Last week, one of Scott's favorite recording artists passed away. He says it's cool if you've never heard of Jimmy Castor and the Jimmy Castor Bunch, but there's absolutely no chance you've never heard them. Castor's responsible for thousands of samples, used by everyone from The Beastie Boys to Kanye West, and the original songs are still… well, we'll let Scott tell you more below. As always, click the link and image to see the video on YouTube.
"What we gonna do right here is go back… way back…" That was my first exposure to Jimmy Castor and I was hooked, even before I knew who he was. It was only years later that I heard the full song behind that sample, and it was so good I had to play it again! Yes, the lyrics say "disco novelty" but the music goes so much deeper. That's the beauty of the amazing Jimmy Castor, and today's Music Monday is a short tribute to his absolute genius. Join us after the jump and to learn more, or, if you already knew of him, help us lament his loss.
I'm not going to get into the issue of Jimmy Castor's age except to note it: the Associated Press and Wikipedia says he was born in 1940, AllMusic and the man himself says it was 1947. I'm not sure which is real, but the controversy only serves to illustrate how Castor's first single was strong enough to be the work of an adult. Of course his first gig was as the understudy for singer Frankie Lymon, and Jimmy Castor was an established musician at the age when most people go looking for their first summer job. So what came after that little taste of fame? Surprisingly... college! With a music minor and an accounting major. This kid wasn't fooling around.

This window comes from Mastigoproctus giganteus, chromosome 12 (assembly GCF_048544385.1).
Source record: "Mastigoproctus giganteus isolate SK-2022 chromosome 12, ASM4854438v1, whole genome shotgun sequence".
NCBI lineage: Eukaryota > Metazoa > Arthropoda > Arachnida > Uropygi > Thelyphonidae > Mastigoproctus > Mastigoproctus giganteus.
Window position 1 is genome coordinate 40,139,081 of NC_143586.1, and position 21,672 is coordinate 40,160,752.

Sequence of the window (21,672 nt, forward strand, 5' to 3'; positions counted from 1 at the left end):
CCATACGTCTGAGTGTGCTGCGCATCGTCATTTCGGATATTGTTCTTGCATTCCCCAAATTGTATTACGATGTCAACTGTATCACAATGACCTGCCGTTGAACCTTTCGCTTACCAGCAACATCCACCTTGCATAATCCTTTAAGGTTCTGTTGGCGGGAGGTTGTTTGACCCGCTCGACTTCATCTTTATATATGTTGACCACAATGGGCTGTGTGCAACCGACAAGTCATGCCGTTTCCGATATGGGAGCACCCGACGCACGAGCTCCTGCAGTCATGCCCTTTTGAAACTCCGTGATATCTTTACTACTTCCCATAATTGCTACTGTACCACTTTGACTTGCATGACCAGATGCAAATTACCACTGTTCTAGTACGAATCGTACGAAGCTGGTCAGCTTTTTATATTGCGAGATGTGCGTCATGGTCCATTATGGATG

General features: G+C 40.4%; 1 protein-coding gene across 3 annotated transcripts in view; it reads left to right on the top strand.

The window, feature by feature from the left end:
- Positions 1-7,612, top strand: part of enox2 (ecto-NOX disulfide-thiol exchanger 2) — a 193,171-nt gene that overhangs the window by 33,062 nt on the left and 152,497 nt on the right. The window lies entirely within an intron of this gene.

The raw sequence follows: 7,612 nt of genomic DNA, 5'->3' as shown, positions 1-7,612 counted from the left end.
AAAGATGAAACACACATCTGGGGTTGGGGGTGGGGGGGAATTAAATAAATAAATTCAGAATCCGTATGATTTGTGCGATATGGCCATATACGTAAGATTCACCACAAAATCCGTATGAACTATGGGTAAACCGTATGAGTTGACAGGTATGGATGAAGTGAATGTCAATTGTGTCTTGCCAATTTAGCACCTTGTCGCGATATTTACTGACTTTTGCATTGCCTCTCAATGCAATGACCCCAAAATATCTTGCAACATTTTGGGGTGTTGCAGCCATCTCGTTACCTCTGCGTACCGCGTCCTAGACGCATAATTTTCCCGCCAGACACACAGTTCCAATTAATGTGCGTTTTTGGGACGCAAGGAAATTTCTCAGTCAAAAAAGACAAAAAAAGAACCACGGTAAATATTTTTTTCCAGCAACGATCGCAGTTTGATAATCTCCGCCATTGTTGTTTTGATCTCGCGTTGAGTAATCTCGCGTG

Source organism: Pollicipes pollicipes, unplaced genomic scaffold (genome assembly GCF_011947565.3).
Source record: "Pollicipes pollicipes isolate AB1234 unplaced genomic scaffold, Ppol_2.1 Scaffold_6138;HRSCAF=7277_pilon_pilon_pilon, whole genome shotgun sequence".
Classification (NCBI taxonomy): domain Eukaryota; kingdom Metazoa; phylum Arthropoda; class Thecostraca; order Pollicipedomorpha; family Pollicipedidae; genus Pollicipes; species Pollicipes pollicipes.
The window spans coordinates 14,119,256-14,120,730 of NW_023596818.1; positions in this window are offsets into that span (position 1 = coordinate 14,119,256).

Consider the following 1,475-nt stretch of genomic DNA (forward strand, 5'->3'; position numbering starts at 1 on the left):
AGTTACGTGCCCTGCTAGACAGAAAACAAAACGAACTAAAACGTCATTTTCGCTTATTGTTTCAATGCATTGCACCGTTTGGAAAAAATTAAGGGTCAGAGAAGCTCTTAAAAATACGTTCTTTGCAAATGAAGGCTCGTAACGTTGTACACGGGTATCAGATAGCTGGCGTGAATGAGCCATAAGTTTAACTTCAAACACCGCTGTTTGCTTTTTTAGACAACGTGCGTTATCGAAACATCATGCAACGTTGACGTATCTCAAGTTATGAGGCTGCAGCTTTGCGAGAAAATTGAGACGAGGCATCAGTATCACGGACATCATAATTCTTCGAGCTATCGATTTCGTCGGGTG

Just listen to that song. There's a reason the early rappers all flocked to Jimmy Castor Bunch records, and now you don't need me to explain it to you. The second the music starts, it's like a call to dance or to move or at the very least, come over and sit down and enjoy what's about to happen. Castor learned from Beethoven, Mozart, Rimsky-Korsakov, his own neighborhood experiences with Latin Soul and Doo-Wop. Each of Castor's albums zips between styles in a way that still sounds modern even though most of them have thirty years in the bin. And speaking of modern, Castor might have created one of the earliest mashup tracks in tribute to his buddy Jimi Hendrix, who tragically passed away before officially finalizing his cover of Castor's Hey Leroy. Check out Castor's original below:
The lyrics to Hey Leroy take a "yo mama" gag to an extreme (apparently even the real Leroy respected this never-ending diss at his family) and fused serious chops with crazy fun. Castor was a musician who'd go from joking about monsters to absolutely owning a tender instrumental. There's even a rumor that former President George W. Bush's favorite song was Bertha Butt Boogie. Imagine this one blasting out of the Oval Office on a Friday night:
Maybe it was his accounting degree that caused all the hate, because the suits at the labels never seemed to know what to do with him. Castor did fine on the royalties and got money from his samples, but he never made it to superstar levels of fame. A lot of people familiar with hip hop hits have no idea about the songs that birthed the loops. Even in death he missed out, with any potential tributes being almost immediately overshadowed by the death of the great Etta James. So if this is your first time learning the name Jimmy Castor, head right out and buy a copy of Phase Two and start your journey. And if you already knew the man's music, maybe just hang out in here for a while, and enjoy listening to a talent who deserves to be remembered. Rest in peace, Jimmy Castor. Thanks for everything, man.
As always, once you're done here, feel free to join us in the Woot.com turntable.fm room to help create a Music Monday mix.